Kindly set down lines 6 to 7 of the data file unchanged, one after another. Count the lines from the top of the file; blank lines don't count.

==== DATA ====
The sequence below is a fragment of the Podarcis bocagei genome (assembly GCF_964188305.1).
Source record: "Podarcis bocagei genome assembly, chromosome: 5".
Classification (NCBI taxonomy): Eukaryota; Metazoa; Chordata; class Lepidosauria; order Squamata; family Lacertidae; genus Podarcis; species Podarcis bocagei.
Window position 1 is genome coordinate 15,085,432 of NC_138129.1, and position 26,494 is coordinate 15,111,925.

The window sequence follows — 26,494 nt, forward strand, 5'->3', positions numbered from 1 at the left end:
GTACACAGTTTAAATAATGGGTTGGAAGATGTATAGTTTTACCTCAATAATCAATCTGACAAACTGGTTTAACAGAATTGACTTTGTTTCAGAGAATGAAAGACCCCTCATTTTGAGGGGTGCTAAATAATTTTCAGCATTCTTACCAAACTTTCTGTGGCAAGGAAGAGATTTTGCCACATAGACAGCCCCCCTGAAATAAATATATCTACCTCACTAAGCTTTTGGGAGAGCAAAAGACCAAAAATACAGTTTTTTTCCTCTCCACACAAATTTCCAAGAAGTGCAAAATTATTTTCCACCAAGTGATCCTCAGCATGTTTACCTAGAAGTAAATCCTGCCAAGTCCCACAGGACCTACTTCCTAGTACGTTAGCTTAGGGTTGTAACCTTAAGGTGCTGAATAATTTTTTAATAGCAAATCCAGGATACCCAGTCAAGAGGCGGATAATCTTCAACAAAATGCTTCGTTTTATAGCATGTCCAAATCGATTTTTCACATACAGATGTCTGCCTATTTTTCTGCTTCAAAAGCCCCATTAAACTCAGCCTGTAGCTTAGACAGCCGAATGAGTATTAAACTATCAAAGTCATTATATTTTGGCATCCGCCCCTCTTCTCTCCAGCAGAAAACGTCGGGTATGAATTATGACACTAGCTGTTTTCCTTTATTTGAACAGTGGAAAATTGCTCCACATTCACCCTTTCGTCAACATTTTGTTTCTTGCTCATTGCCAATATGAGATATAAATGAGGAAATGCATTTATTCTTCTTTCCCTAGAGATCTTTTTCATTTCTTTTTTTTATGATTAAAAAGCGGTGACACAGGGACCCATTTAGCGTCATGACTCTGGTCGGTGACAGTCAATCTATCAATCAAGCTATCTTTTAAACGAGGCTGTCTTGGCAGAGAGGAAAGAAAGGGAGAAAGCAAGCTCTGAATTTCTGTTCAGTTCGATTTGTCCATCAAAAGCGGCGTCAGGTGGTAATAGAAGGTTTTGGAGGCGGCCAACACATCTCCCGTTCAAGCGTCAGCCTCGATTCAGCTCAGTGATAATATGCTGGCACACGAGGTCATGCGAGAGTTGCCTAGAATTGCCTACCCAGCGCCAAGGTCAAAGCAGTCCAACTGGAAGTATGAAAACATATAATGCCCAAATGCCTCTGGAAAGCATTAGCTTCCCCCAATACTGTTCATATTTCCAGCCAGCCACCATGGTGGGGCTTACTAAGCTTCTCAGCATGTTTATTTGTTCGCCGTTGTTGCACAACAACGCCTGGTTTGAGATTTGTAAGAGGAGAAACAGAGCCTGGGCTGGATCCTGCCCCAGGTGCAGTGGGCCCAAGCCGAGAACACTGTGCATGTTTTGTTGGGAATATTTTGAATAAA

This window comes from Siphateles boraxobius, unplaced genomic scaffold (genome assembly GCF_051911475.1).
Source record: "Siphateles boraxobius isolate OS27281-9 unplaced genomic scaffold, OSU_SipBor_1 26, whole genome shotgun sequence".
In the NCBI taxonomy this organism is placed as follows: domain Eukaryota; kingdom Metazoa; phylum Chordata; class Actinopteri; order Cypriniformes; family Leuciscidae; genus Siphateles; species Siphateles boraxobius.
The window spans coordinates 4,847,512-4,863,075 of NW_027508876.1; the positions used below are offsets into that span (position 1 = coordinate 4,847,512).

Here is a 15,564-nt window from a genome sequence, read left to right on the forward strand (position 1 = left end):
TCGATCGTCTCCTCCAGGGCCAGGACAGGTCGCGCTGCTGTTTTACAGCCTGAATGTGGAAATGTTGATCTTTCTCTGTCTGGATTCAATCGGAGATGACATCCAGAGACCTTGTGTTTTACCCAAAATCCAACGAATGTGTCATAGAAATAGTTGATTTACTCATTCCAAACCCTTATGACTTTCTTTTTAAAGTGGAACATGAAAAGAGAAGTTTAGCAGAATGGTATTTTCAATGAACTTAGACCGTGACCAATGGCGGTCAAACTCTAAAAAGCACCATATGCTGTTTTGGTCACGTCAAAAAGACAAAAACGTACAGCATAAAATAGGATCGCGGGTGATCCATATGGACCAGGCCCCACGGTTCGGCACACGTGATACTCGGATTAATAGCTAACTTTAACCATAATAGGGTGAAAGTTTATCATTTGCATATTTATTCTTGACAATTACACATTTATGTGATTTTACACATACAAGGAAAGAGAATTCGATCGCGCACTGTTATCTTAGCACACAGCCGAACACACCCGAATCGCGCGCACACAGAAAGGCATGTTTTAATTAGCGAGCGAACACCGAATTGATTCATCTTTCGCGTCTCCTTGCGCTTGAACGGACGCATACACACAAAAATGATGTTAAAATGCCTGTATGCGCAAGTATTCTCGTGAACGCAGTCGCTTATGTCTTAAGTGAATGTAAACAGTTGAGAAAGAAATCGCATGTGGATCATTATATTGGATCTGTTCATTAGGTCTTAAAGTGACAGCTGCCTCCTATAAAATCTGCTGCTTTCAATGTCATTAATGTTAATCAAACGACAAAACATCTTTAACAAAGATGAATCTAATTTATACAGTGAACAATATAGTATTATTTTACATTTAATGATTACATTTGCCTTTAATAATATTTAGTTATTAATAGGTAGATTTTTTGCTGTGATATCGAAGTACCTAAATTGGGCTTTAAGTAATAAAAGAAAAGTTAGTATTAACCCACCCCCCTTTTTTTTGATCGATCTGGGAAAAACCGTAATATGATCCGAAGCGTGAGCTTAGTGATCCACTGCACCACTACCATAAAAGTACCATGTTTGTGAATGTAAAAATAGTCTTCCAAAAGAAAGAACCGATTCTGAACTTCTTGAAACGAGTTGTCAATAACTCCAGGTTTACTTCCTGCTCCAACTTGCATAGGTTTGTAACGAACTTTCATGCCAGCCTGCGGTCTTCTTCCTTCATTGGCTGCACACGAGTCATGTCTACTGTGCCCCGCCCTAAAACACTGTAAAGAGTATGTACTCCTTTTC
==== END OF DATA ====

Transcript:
GTACACAGTTTAAATAATGGGTTGGAAGATGTATAGTTTTACCTCAATAATCAATCTGACAAACTGGTTTAACAGAATTGACTTTGTTTCAGAGAATGAAAGACCCCTCATTTTGAGGGGTGCTAAATAATTTTCAGCATTCTTACCAAACTTTCTGTGGCAAGGAAGAGATTTTGCCACATAGACAGCCCCCCTGAAATAAATATATCTACCTCACTAAGCTTTTGGGAGAGCAAAAGACCAAAAATACAGTTTTTTTCCTCTCCACACAAATTTCCAAGAAGTGCAAAATTATTTTCCACCAAGTGATCCTCAGCATGTTTACCTAGAAGTAAATCCTGCCAAGTCCCACAGGACCTACTTCCTAGTACGTTAGCTTAGGGTTGTAACCTTAAGGTGCTGAATAATTTTTTAATAGCAAATCCAGGATACCCAGTCAAGAGGCGGATAATCTTCAACAAAATGCTTCGTTTTATAGCATGTCCAAATCGATTTTTCACATACAGATGTCTGCCTATTTTTCTGCTTCAAAAGCCCCATTAAACTCAGCCTGTAGCTTAGACAGCCGAATGAGTATTAAACTATCAAAGTCATTATATTTTGGCATCCGCCCCTCTTCTCTCCAGCAGAAAACGTCGGGTATGAATTATGACACTAGCTGTTTTCCTTTATTTGAACAGTGGAAAATTGCTCCACATTCACCCTTTCGTCAACATTTTGTTTCTTGCTCATTGCCAATATGAGATATAAATGAGGAAATGCATTTATTCTTCTTTCCCTAGAGATCTTTTTCATTTCTTTTTTTTATGATTAAAAAGCGGTGACACAGGGACCCATTTAGCGTCATGACTCTGGTCGGTGACAGTCAATCTATCAATCAAGCTATCTTTTAAACGAGGCTGTCTTGGCAGAGAGGAAAGAAAGGGAGAAAGCAAGCTCTGAATTTCTGTTCAGTTCGATTTGTCCATCAAAAGCGGCGTCAGGTGGTAATAGAAGGTTTTGGAGGCGGCCAACACATCTCCCGTTCAAGCGTCAGCCTCGATTCAGCTCAGTGATAATATGCTGGCACACGAGGTCATGCGAGAGTTGCCTAGAATTGCCTACCCAGCGCCAAGGTCAAAGCAGTCCAACTGGAAGTATGAAAACATATAATGCCCAAATGCCTCTGGAAAGCATTAGCTTCCCCCAATACTGTTCATATTTCCAGCCAGCCACCATGGTGGGGCTTACTAAGCTTCTCAGCATGTTTATTTGTTCGCCGTTGTTGCACAACAACGCCTGGTTTGAGATTTGTAAGAGGAGAAACAGAGCCTGGGCTGGATCCTGCCCCAGGTGCAGTGGGCCCAAGCCGAGAACACTGTGCATGTTTTGTTGGGAATATTTTGAATAAA

This window comes from Siphateles boraxobius, unplaced genomic scaffold (genome assembly GCF_051911475.1).